“This rhubarb flan I’ve just made would go beautifully with a glass of sweet wine. I don’t suppose we’ve got anything suitable?” My wife had barely finished her question before I was heading towards our wine rack.
We often think of the different styles of dry wines pairing well with particular main course dishes – white Burgundy with chicken, perhaps, Rioja or Claret with lamb – but it is the same with sweet wines and desserts. A delicate pudding would be overwhelmed by a powerful Australian ‘stickie’, yet that’s exactly the wine you would be thinking of to match a rich chocolate dessert or Christmas Pudding.
So, how did I choose a partner for our rhubarb flan? Rhubarb can be quite acidic so we cooked it with some orange zest and juice to counter that and a little cinnamon for a soft, spicy flavour. And those additions pointed me in a particular direction for the wine. Flavours of orange or marmalade are often found in wines made with botrytised grapes. (This happens when the grapes are left on the vine until they are attacked by the botrytis fungus which shrivels the berries and concentrates the sugars). Thin skinned grapes (Semillon is a good example) grown in vineyards in humid areas are particularly prone to this – Sauternes in southern Bordeaux is probably the best known – but I opened a bottle from the Australian producer, De Bortoli, who also use the same grape variety.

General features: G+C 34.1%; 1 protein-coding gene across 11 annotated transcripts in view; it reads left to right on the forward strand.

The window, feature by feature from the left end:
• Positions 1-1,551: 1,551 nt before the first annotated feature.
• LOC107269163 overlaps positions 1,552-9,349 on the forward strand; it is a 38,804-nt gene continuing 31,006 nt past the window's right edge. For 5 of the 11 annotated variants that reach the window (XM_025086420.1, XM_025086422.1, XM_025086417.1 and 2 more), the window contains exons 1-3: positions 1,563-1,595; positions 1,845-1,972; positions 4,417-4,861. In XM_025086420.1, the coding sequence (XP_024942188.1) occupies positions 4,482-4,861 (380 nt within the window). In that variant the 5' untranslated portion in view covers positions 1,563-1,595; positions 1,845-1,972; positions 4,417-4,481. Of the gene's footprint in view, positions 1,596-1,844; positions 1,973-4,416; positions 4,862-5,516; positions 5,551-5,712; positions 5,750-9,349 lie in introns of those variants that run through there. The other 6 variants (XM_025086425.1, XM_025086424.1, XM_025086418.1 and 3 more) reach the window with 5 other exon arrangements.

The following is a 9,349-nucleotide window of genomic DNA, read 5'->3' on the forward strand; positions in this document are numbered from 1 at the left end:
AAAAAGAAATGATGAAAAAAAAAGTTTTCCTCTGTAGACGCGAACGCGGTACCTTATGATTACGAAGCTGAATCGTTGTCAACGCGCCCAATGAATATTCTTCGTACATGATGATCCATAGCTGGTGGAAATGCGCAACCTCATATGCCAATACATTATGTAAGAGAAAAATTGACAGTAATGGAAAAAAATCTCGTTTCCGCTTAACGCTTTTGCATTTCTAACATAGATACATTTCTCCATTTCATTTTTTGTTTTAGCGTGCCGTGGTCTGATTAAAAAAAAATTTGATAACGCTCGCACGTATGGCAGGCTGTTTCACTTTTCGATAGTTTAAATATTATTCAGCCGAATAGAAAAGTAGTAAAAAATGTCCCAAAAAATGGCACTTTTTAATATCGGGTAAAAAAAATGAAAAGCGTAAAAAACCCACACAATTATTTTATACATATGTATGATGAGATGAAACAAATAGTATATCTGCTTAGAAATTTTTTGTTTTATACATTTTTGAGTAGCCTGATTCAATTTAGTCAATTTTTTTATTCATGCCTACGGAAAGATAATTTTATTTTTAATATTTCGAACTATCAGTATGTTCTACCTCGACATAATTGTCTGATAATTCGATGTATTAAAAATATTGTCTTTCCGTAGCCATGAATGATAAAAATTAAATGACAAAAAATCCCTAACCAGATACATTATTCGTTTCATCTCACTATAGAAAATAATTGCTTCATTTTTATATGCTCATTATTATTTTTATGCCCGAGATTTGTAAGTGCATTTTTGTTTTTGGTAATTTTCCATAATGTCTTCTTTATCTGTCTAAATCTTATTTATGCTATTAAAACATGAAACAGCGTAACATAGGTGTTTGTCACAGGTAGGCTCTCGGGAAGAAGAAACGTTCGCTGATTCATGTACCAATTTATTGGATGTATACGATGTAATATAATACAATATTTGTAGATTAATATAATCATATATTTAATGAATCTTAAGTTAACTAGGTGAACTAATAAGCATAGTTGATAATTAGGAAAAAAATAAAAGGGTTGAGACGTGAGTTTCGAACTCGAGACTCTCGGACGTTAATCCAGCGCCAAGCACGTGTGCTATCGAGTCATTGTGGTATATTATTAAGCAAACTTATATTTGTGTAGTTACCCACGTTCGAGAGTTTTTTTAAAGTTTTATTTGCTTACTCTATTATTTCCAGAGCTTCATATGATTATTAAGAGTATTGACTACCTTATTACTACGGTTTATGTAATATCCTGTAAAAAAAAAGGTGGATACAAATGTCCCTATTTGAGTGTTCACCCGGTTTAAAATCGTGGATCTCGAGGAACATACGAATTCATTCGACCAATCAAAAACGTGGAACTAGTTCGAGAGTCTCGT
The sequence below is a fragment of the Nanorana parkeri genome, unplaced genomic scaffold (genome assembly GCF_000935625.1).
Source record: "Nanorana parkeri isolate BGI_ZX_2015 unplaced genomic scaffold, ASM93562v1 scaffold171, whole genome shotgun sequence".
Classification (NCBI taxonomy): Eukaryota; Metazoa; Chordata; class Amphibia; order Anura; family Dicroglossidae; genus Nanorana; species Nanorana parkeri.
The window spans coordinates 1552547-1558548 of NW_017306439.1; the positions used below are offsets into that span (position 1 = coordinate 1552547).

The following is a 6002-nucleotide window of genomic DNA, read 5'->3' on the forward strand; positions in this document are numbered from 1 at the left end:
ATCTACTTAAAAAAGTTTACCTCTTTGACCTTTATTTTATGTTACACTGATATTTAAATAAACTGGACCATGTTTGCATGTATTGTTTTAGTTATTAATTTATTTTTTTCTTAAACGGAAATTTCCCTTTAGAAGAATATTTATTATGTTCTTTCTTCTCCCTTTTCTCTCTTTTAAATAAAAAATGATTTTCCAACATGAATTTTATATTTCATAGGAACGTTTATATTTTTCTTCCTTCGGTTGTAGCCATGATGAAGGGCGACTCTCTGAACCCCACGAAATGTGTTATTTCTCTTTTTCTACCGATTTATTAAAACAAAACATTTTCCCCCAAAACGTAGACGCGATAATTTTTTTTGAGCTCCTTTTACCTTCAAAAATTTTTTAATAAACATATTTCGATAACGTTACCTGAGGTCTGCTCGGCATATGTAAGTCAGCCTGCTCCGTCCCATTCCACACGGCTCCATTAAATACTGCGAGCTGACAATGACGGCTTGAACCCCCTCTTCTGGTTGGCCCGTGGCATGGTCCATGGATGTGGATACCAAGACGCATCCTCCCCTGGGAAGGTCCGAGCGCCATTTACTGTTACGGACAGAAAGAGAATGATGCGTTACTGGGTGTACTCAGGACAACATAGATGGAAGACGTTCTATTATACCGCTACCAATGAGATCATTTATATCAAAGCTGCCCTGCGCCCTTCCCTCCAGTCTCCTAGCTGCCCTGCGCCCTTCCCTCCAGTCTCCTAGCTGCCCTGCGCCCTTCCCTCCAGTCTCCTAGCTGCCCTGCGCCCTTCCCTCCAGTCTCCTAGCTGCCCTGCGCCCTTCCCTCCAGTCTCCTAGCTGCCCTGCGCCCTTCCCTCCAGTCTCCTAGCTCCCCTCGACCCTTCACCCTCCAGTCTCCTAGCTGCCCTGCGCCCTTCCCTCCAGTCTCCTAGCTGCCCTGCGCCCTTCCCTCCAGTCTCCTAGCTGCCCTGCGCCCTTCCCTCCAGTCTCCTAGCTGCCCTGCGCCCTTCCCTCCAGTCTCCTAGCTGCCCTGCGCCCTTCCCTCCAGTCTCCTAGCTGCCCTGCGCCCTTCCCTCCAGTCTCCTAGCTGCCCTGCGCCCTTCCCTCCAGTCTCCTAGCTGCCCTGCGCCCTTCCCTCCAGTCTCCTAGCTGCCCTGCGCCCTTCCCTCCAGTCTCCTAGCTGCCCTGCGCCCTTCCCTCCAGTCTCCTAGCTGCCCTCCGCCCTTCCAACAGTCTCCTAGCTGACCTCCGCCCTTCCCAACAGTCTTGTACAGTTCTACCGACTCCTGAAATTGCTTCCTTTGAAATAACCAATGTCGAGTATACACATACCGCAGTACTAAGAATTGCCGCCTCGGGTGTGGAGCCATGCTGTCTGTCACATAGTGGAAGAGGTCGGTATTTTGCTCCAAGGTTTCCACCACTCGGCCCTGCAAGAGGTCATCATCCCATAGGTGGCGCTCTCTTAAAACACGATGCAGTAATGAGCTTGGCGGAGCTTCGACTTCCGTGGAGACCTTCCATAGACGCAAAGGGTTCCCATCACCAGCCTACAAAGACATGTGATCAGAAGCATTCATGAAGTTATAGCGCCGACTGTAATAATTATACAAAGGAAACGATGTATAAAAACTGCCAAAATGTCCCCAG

Their ‘Florence Broadhurst’ Botrytis Semillon (Majestic, £9.99 for a half-bottle) is, as you can see, a wonderful deep gold colour with lovely honey, orange and spice flavours – just a perfect match for our rhubarb flan. But, although the flavour is quite intense, this is not a heavy wine as, unlike many sweet wines, this has just 10% alcohol – an important consideration if you’ve already enjoyed a dry wine with your main course.
We love sweet wines and have always got a few bottles in stock for occasions such as this where a pudding is just crying out for a glass of something to end a lovely meal perfectly.